ctype performance benchmark

Nick Craig-Wood nick at craig-wood.com
Fri Jul 17 20:29:59 CEST 2009


Wai Yip <aurora00 at gmail.com> wrote:
>  I started with ctypes because it is the battery included with the
>  Python standard library. My code is very fluid and I'm looking for
>  easy opportunity to optimize it. One example is to find the longest
>  common prefix among two strings. Right now I am comparing it character
>  by character with pure Python. It seems like an ideal low hanging
>  fruit. With ctype I can rewriting a few lines of Python into a few
>  lines of C. All the tools are available and no third party library is
>  needed.

Yes ctypes is very easy for this and I've used it like this in the
past too.  It makes interfacing C code very easy.

You might consider just writing a plain bit of C code.  If you make a
setup.py too (not hard) then it is very easy to distribute and use on
other platforms.

The Python C API is very easy to use - documentation is extensive.
You need to be very careful with references and the error checking is
boring and tedious!

>  It turned out the performance fail to match pure Python. This function
>  is called million of times in an inner loop. The overhead overwhelm
>  any performance gain with C. Eventually I have found success grouping
>  the data into larger chunk for each API call. This is what I
>  originally planned to do anyway. I am only sharing my experience here
>  that doing fine grained ctype function call has its limitation.

Interesting but not too unexpected - that translation of types is
non-trivial.

>  I have looked into Pyrex before and I was quite confused by the fusion
>  of C and Python langauage. Perhaps it is time for me to give it a
>  second look. I just heard of Cython now and it also look interesting.
>  I think it is helpful for both project to articulate more clearly what
>  they are, how they achieve the performance gain and to give more
>  guidance on good use cases. On the other hand, perhaps it is just me
>  are confused because I don't know enough of the Python internal.

Pyrex evolved/was forked into Cython.

Cython allows you to write a subset of python code that is compiled
into C.  You can also optionally provide some type annotations to get
it to produce better C code at the cost of making your code look less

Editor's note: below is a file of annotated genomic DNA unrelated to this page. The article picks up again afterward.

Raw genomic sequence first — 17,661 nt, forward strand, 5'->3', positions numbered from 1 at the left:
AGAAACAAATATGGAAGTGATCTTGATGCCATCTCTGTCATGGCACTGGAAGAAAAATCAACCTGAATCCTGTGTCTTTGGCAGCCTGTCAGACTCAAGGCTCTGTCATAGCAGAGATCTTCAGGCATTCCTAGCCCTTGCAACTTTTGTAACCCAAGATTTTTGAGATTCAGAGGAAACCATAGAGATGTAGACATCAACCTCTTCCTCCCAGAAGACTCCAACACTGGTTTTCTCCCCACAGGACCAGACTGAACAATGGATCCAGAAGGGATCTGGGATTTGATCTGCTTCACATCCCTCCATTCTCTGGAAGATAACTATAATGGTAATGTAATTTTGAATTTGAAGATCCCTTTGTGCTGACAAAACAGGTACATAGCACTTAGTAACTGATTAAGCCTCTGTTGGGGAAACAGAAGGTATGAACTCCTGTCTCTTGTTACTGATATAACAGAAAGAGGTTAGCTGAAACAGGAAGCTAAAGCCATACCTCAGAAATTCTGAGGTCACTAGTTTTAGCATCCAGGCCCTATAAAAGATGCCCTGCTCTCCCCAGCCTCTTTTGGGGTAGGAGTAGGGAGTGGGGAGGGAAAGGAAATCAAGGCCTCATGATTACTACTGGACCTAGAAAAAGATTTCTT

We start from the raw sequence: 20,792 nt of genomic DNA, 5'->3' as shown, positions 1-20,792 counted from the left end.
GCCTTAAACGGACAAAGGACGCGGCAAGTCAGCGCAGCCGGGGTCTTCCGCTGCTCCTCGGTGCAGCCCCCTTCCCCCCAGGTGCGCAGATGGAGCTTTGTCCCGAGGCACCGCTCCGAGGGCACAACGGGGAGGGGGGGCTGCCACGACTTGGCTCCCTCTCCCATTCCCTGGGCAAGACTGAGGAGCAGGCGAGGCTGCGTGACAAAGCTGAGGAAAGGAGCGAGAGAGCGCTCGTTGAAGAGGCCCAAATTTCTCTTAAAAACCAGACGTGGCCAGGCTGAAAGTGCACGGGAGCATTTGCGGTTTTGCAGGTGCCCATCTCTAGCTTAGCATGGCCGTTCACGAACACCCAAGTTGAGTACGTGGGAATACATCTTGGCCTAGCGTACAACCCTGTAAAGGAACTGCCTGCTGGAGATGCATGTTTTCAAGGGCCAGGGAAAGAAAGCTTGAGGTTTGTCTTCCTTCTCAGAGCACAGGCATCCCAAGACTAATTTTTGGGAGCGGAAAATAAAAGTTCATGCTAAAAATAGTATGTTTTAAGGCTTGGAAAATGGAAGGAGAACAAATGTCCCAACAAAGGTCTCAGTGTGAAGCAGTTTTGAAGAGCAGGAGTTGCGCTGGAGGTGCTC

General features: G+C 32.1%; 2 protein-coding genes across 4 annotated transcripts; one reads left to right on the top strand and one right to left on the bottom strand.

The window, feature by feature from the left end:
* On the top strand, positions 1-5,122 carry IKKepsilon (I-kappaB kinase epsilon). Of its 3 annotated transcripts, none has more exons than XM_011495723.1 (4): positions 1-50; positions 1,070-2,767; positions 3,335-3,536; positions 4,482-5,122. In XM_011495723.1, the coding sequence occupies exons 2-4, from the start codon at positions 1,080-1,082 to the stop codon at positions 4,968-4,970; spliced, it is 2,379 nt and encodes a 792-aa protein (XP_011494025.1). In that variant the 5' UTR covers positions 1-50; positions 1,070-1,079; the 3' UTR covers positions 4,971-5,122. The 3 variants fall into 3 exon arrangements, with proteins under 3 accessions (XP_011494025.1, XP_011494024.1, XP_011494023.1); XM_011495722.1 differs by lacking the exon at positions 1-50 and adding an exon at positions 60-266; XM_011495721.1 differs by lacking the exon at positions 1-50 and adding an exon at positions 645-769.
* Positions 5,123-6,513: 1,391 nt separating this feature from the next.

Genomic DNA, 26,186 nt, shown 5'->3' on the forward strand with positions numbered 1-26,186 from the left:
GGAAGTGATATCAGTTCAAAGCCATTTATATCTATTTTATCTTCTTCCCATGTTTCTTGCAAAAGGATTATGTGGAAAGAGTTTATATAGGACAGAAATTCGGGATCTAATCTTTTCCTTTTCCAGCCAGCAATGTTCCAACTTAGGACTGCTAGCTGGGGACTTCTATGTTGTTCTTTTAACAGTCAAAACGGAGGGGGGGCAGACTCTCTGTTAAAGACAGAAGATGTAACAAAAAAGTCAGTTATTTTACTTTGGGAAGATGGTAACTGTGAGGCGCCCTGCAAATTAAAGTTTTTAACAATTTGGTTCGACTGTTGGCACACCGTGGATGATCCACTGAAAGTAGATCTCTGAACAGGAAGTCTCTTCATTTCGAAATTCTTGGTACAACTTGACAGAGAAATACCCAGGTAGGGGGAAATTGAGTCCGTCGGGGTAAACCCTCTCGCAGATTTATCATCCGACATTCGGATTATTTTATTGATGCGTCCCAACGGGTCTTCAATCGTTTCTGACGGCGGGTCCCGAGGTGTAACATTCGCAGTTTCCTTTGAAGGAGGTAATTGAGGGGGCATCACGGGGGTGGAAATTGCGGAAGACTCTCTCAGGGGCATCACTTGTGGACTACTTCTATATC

like python.

I find Cython alternatively brilliant and frustrating!  Sometimes it
works really well, and sometimes I spend hours working out why my
program doesn't compile, or to find out the exact syntax I need to
interface with such and such a library.

I did a C library interfacing project with both ctypes and cython
recently as a comparison.  It came out to be about the same number of
lines of code for both.  I decided to run with the ctypes version as
it was part python.

Here is a short Cython example which interfaces with opendir /
closedir / readdir which python doesn't do natively.  Note the way you
interface with C structures (the real ones are used in the C code -
the annotations just tell cython how to use them).  Note also that
Directory is a class defined in C which I don't think you can't do
with ctypes without a wrapper class.

This compiles into 1320 lines of C, which in turn compile into 11380
bytes of shared object (when stripped).

import cython

cdef extern from "dirent.h":
    struct dirent:
        char d_name[0]
    ctypedef struct DIR
    DIR *opendir(char *name)
    int closedir(DIR *dirp)
    dirent *readdir(DIR *dirp)

cdef extern from "errno.h":
    int errno

cdef extern from "string.h":
    char *strerror(int errnum)

cdef class Directory:
    """Represents an open directory"""

    cdef DIR *handle

    def __init__(self, path):
        self.handle = opendir(path)
        if self.handle is NULL:
            raise OSError(errno, "Failed to open directory: %s" % strerror(errno))

    def readdir(self):
        """Read the next name in the directory"""
        cdef dirent *p
        p = readdir(self.handle)
        if p is NULL:
            return None
        return p.d_name

    def close(self):
        """Close the directory"""
        if self.handle is not NULL:
            closedir(self.handle)
            self.handle = NULL

    def __dealloc__(self):
        self.close()


-- 
Nick Craig-Wood <nick at craig-wood.com> -- http://www.craig-wood.com/nick



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